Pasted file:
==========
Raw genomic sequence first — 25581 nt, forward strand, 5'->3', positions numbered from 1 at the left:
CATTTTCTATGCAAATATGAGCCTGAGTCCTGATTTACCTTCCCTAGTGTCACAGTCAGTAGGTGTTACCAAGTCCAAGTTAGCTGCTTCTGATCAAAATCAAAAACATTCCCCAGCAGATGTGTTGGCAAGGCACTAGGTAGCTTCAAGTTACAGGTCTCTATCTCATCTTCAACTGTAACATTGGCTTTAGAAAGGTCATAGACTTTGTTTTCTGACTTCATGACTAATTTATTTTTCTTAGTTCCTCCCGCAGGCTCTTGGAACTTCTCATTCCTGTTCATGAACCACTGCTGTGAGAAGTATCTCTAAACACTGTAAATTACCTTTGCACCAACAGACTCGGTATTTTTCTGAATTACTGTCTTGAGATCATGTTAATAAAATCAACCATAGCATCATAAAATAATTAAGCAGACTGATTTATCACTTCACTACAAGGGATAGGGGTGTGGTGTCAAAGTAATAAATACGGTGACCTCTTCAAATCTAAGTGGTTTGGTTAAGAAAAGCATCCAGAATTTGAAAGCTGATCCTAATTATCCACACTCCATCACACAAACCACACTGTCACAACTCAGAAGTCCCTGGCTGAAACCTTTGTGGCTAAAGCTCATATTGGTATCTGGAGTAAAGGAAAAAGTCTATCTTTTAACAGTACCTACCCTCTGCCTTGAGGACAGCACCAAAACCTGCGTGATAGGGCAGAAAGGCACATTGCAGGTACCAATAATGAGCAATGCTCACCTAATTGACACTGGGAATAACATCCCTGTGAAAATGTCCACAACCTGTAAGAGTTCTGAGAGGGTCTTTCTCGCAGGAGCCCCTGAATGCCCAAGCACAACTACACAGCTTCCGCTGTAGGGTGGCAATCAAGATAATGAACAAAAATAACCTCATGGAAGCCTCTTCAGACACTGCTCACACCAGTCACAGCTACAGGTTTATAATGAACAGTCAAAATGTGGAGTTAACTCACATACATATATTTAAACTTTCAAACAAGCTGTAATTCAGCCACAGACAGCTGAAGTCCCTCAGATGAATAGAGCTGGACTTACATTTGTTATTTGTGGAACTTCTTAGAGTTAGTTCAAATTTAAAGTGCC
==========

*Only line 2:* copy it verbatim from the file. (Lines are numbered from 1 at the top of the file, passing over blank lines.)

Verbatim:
CATTTTCTATGCAAATATGAGCCTGAGTCCTGATTTACCTTCCCTAGTGTCACAGTCAGTAGGTGTTACCAAGTCCAAGTTAGCTGCTTCTGATCAAAATCAAAAACATTCCCCAGCAGATGTGTTGGCAAGGCACTAGGTAGCTTCAAGTTACAGGTCTCTATCTCATCTTCAACTGTAACATTGGCTTTAGAAAGGTCATAGACTTTGTTTTCTGACTTCATGACTAATTTATTTTTCTTAGTTCCTCCCGCAGGCTCTTGGAACTTCTCATTCCTGTTCATGAACCACTGCTGTGAGAAGTATCTCTAAACACTGTAAATTACCTTTGCACCAACAGACTCGGTATTTTTCTGAATTACTGTCTTGAGATCATGTTAATAAAATCAACCATAGCATCATAAAATAATTAAGCAGACTGATTTATCACTTCACTACAAGGGATAGGGGTGTGGTGTCAAAGTAATAAATACGGTGACCTCTTCAAATCTAAGTGGTTTGGTTAAGAAAAGCATCCAGAATTTGAAAGCTGATCCTAATTATCCACACTCCATCACACAAACCACACTGTCACAACTCAGAAGTCCCTGGCTGAAACCTTTGTGGCTAAAGCTCATATTGGTATCTGGAGTAAAGGAAAAAGTCTATCTTTTAACAGTACCTACCCTCTGCCTTGAGGACAGCACCAAAACCTGCGTGATAGGGCAGAAAGGCACATTGCAGGTACCAATAATGAGCAATGCTCACCTAATTGACACTGGGAATAACATCCCTGTGAAAATGTCCACAACCTGTAAGAGTTCTGAGAGGGTCTTTCTCGCAGGAGCCCCTGAATGCCCAAGCACAACTACACAGCTTCCGCTGTAGGGTGGCAATCAAGATAATGAACAAAAATAACCTCATGGAAGCCTCTTCAGACACTGCTCACACCAGTCACAGCTACAGGTTTATAATGAACAGTCAAAATGTGGAGTTAACTCACATACATATATTTAAACTTTCAAACAAGCTGTAATTCAGCCACAGACAGCTGAAGTCCCTCAGATGAATAGAGCTGGACTTACATTTGTTATTTGTGGAACTTCTTAGAGTTAGTTCAAATTTAAAGTGCC